5. The wireless handset according to claim 1 wherein said multiple protocol signal detector further comprises:a first variable band pass filter coupled between said frequency synthesizer and said mixer.
6. The wireless handset according to claim 1 wherein said multiple protocol signal detector further comprises:a second variable band pass filter coupled between said mixer and said envelope detector and also between said mixer and said binary modulation detector.
7. The wireless handset according to claim 1 wherein said multiple protocol signal detector further comprises:a power detector and wherein operation of said envelope detector and operation of said binary modulation detector are conditioned on detection of power by said power detector.
8. The wireless handset according to claim 1 further comprising:an analog-to-digital converter coupled between said output port of said mixer and said binary modulation detector.
9. The wireless handset according to claim 8 wherein said analog-to-digital converter has a resolution of less than 8 bits.
10. The wireless handset according to claim 1 further comprising:a main transceiver, and wherein the multiple protocol signal detector consumes, on average, less than 60% of an average amount of energy required by the main transceiver to detect a signal.
11. The wireless handset according to claim 10 wherein the multiple protocol signal detector consumes, on average, less than 40% of an average amount of energy required by the main transceiver to detect said signal.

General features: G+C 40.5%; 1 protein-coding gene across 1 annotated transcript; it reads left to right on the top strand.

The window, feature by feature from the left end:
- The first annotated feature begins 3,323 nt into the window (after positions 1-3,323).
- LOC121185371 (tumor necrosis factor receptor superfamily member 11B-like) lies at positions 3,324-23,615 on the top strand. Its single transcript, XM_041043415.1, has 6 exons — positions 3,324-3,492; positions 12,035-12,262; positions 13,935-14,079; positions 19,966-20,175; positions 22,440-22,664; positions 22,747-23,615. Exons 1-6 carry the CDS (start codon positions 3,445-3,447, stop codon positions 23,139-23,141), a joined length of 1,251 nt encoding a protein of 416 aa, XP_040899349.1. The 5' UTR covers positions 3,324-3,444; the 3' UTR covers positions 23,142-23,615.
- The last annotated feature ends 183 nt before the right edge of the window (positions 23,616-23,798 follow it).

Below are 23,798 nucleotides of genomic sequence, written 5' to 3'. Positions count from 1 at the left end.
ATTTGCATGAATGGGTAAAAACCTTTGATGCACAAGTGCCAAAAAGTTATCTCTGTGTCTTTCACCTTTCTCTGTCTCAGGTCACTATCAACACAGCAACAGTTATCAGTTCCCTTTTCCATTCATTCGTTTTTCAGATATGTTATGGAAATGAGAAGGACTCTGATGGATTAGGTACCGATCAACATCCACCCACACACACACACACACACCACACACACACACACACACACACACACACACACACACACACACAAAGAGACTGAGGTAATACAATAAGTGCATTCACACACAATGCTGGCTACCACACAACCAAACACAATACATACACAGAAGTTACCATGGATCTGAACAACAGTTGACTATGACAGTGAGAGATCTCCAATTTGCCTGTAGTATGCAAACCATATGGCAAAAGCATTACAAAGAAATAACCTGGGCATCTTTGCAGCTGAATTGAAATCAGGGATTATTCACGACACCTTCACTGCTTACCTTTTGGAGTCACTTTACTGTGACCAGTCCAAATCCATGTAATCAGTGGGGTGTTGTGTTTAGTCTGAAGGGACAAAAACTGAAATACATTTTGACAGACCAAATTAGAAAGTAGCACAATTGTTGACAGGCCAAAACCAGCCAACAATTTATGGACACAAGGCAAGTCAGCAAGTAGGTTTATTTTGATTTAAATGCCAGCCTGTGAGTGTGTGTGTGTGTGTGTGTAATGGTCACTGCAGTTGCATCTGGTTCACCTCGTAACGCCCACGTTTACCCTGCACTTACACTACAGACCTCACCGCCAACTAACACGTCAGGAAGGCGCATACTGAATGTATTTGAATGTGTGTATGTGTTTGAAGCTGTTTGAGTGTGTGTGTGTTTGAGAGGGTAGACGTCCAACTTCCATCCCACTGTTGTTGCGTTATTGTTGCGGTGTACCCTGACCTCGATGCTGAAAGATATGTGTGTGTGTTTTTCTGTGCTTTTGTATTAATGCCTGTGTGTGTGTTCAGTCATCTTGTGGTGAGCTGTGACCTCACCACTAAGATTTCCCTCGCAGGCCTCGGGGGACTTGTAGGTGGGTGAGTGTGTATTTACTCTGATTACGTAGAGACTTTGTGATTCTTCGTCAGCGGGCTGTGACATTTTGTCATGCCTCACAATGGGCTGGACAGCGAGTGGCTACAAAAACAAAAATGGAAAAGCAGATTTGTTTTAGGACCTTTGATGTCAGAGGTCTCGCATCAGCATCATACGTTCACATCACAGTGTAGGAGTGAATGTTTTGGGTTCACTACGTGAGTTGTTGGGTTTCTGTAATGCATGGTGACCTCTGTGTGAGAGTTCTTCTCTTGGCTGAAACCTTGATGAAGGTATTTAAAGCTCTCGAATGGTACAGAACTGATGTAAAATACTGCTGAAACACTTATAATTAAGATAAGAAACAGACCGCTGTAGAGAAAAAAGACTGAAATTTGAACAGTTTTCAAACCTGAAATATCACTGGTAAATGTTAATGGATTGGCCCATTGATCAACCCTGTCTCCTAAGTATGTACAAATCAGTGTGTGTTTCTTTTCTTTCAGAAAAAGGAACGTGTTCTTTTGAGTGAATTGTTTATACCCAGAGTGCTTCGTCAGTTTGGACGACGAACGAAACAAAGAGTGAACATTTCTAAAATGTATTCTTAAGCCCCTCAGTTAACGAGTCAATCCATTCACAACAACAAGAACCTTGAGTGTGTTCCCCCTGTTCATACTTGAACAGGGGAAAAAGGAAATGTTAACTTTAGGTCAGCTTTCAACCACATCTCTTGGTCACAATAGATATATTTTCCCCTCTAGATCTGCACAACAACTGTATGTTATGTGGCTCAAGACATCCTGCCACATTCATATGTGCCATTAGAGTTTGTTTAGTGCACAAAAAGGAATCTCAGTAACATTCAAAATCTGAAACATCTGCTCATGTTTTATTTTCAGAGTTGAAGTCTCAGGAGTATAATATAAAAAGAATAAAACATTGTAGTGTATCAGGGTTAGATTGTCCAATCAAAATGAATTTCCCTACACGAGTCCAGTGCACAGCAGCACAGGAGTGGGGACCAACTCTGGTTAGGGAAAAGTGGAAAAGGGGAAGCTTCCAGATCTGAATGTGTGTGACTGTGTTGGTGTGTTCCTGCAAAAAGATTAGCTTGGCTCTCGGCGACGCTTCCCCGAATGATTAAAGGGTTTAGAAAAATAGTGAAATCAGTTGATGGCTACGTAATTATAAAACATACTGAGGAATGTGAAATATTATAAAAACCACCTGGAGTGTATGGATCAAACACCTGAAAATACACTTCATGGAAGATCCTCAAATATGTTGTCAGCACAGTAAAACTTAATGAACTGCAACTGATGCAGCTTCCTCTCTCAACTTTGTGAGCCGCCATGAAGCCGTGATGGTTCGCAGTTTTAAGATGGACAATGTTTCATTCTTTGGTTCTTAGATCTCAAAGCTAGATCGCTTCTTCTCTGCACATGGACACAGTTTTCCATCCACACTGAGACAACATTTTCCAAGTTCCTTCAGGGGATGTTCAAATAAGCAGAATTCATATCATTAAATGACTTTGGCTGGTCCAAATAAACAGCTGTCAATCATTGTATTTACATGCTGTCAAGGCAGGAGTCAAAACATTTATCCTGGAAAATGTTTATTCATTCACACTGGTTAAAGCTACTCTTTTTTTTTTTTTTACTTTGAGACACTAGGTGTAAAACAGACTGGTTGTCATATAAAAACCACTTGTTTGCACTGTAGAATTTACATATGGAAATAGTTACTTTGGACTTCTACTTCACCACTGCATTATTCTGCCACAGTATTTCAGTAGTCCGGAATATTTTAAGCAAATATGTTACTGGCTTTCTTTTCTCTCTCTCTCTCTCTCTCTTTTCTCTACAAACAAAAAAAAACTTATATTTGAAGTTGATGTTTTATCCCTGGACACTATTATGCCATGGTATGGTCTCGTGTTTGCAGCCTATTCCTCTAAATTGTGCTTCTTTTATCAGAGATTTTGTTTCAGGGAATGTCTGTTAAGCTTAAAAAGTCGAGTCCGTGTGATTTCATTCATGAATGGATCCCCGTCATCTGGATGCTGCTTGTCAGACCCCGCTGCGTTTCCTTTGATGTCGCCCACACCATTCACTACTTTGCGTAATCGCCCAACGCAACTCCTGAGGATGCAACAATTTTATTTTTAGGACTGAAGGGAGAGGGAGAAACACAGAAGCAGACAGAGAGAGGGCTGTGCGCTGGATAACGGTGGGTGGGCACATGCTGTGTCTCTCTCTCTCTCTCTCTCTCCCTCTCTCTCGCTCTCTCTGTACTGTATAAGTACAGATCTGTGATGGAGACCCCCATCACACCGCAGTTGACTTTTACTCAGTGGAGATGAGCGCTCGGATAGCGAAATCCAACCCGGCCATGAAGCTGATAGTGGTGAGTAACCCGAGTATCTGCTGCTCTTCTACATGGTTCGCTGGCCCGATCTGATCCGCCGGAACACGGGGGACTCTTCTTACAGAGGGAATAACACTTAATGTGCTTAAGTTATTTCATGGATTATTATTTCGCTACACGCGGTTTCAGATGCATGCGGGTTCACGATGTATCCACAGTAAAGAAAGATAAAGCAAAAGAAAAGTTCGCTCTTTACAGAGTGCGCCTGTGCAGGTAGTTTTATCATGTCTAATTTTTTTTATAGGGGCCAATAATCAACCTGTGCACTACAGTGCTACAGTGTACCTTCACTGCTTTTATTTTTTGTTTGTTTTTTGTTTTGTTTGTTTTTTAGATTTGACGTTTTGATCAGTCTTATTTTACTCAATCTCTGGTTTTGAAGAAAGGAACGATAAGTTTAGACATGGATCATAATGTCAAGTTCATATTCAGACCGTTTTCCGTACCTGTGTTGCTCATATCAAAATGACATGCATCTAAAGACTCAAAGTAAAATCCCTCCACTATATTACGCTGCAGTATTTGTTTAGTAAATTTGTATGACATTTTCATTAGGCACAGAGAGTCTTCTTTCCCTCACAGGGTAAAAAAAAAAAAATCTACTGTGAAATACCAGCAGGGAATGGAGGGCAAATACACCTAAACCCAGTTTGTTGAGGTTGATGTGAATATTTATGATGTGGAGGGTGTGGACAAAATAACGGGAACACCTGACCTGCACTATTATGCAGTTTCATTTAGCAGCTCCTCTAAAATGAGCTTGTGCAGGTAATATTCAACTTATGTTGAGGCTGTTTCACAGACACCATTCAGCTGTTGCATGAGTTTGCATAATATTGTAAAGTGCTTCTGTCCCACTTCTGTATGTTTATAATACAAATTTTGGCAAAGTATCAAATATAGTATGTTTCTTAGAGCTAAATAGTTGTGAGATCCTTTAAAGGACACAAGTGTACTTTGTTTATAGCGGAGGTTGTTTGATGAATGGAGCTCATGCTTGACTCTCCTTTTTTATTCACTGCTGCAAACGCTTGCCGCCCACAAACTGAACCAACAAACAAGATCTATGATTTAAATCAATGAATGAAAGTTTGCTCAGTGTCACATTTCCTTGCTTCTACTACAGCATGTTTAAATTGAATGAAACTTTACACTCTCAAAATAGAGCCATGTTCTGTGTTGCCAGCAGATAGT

12. The wireless handset according to claim 1 further comprising:a main transceiver, and wherein the multiple protocol signal detector is implemented using less than 1/8.sup.th of a semiconductor die area used to implement said main transceiver.
13. The wireless handset according to claim 1 wherein said envelope detector comprises:a rectifier;a low pass filter coupled to said rectifier;an A/D coupled to said low pass filter, said A/D having a rate control input coupled to said controller;a discrete time domain filter with tap weight inputs coupled to said controller; anda comparator, coupled to said discrete time domain filter, having a threshold input coupled to said controller.
14. The wireless handset according to claim 13 further comprising an amplifier interposed between said low pass filter and said A/D.